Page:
But choosing the right platform can feel overwhelming because there are countless options to choose from.

It may help to start with a list of requirements and the features you need. From there, you can narrow down your choices based on the following criteria.

Physical vs Digital Products

Digital products are a booming market. Online courses, music, art, and podcasts are just some of the digital products netting new businesses tons of cash.

But selling and delivering digital products isn’t the same as delivering a physical product to someone’s doorstep.

If you want to sell digital products, Shopify is a really great option, but some ecommerce may not support digital products at all. So it’s important to understand which type you plan to sell before you make a decision.

Deployment Options

What do you need to do to get your ecommerce platform up and running?

There are a few different ways to deploy your platform depending on where you are starting from and where you want to go.

If you already have a website, the best option is integrating an online store rather than creating a brand new website on a new platform. This way, you build on what you’ve already done. OpenCart is ideal for this use-case.

For people with WordPress sites, you can add ecommerce functionality via a plugin like WooCommerce. This is super simple to set up and easy to manage.

If you’re starting from scratch, you’ll want a website builder and other tools to help you design your platform.

In this case, going with solutions like Wix and Squarespace makes a lot of sense. They bundle everything you need to get started at a really affordable price.

Day-to-Day Management

Order management, product creation, tracking orders, and dashboard navigation are important factors of day-to-day ecommerce management.

Choose a platform that’s easy to use and manage on a daily basis. It shouldn’t feel like a struggle to create new products, check the status of an order, or update the pages of your website.

It’s all about finding the right balance of flexibility, customization, and ease of use. The more a platform can do, the harder it is to manage.

You can simplify your workload by choosing a platform that offers just enough flexibility without going overboard for your specific needs.

Design Capabilities

Some ecommerce website builders (like Wix) are truly drag and drop, meaning the customization options are endless. If you can imagine it, you can build it. But, that freedom also makes the platform more difficult to use.

Other platforms integrate into your current site, taking the look and feel of your existing website with very few customization options. For some users, this is perfect.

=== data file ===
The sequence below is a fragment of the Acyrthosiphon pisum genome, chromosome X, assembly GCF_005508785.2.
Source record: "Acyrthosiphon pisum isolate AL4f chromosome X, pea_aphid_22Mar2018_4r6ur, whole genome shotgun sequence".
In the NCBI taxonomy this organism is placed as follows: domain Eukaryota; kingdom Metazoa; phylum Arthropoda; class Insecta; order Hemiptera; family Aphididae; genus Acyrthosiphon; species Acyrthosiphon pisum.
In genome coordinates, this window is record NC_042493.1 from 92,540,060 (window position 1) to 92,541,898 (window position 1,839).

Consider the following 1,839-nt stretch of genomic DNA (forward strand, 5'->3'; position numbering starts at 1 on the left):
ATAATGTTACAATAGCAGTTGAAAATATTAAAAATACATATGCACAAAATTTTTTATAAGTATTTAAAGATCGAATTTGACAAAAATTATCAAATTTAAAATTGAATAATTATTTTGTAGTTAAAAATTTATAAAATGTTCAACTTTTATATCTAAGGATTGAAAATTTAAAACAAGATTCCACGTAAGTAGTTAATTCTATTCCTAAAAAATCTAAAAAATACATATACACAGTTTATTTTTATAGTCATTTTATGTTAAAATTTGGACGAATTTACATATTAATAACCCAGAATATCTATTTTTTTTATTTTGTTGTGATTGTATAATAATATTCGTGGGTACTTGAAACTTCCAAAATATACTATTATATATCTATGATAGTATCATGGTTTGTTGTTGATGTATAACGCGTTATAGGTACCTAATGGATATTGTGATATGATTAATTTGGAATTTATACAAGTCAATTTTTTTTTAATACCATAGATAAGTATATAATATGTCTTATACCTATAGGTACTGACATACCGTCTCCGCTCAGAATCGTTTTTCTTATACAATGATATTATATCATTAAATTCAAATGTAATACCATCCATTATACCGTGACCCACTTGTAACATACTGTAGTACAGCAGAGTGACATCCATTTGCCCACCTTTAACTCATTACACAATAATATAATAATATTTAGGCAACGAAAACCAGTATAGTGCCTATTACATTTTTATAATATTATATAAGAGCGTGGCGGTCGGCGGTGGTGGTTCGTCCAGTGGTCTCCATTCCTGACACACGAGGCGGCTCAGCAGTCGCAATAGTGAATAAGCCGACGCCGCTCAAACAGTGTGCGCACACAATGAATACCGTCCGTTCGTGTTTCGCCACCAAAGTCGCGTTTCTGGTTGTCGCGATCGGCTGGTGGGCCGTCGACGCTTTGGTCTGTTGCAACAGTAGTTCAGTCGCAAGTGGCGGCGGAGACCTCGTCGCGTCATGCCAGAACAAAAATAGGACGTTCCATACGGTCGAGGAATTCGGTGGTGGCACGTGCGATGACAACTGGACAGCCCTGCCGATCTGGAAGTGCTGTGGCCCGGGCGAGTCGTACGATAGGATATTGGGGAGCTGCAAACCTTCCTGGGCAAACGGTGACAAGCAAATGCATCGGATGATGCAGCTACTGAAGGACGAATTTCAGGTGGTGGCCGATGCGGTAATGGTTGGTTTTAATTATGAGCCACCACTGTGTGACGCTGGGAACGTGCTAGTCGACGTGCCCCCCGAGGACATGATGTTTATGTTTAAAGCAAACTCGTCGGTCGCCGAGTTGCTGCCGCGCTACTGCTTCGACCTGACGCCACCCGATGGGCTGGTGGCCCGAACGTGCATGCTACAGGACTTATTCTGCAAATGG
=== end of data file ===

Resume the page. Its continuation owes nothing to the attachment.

But others may want more control.

If you’re just starting out, simple designs and ease of use are more important than design flexibility.

However, if you already own a physical store or an established brand, design is more important so you can create a cohesive aesthetic from one touch point to the next.

Advanced Ecommerce Features

Do you want to be able to offer discounts or accept payments through different payment processors? Maybe you want to send visitors a reminder email when they exit your website with something in their cart.

Perhaps you’re interested in creating customer profiles and analyzing advanced analytics.

Other advanced ecommerce features include:

  • Email marketing integrations
  • Memberships and recurring payments
  • Gift cards and discount codes
  • Partial payments or payment plans
  • Shipping and fulfillment management
  • Product variations
  • Product categories

Think carefully about what you need and what would be nice to have. Then, you can use your list of requirements to narrow down your list of choices.

Summary

Finding an ecommerce platform does what you need is a breath of fresh air. After using dozens of different options over the years, I’m confident with my selection of the top options available:

  1. Wix – Best for flexibility and customization
  2. Squarespace – Best ecommerce platform for creatives
  3. Bluehost – Best for hands-off WooCommerce store setup
  4. BigCommerce – Best for medium to large stores
  5. Shopify – Best all-in-one ecommerce platform
  6. WooCommerce – Best for WordPress websites
  7. OpenCart – Best for selling digital products
  8. Ecwid – Best for integrating with your current platform

My #1 recommendation for most users is Wix. It’s great for users of all experience levels. Plus, it’s easy to use, highly customizable, and affordable as well. But if Wix is too customizable for you, Squarespace is a fantastic alternative.

For large stores, I highly recommend BigCommerce or Shopify.

However, if you already have a website, WooCommerce, OpenCart, and Ecwid are excellent choices depending on what you need.

If you have a WordPress site and want an easier way to set up your WooCommerce store on it, you can’t go wrong with Bluehost’s WooCommerce Online Stores.

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Why We Are Always ‘Clicking to Buy’, According to Psychologists

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Why We Are Always 'Clicking to Buy', According to Psychologists

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A deeper dive into data, personalization and Copilots

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A deeper dive into data, personalization and Copilots

Salesforce launched a collection of new, generative AI-related products at Connections in Chicago this week. They included new Einstein Copilots for marketers and merchants and Einstein Personalization.

To better understand, not only the potential impact of the new products, but the evolving Salesforce architecture, we sat down with Bobby Jania, CMO, Marketing Cloud.

Dig deeper: Salesforce piles on the Einstein Copilots

Salesforce’s evolving architecture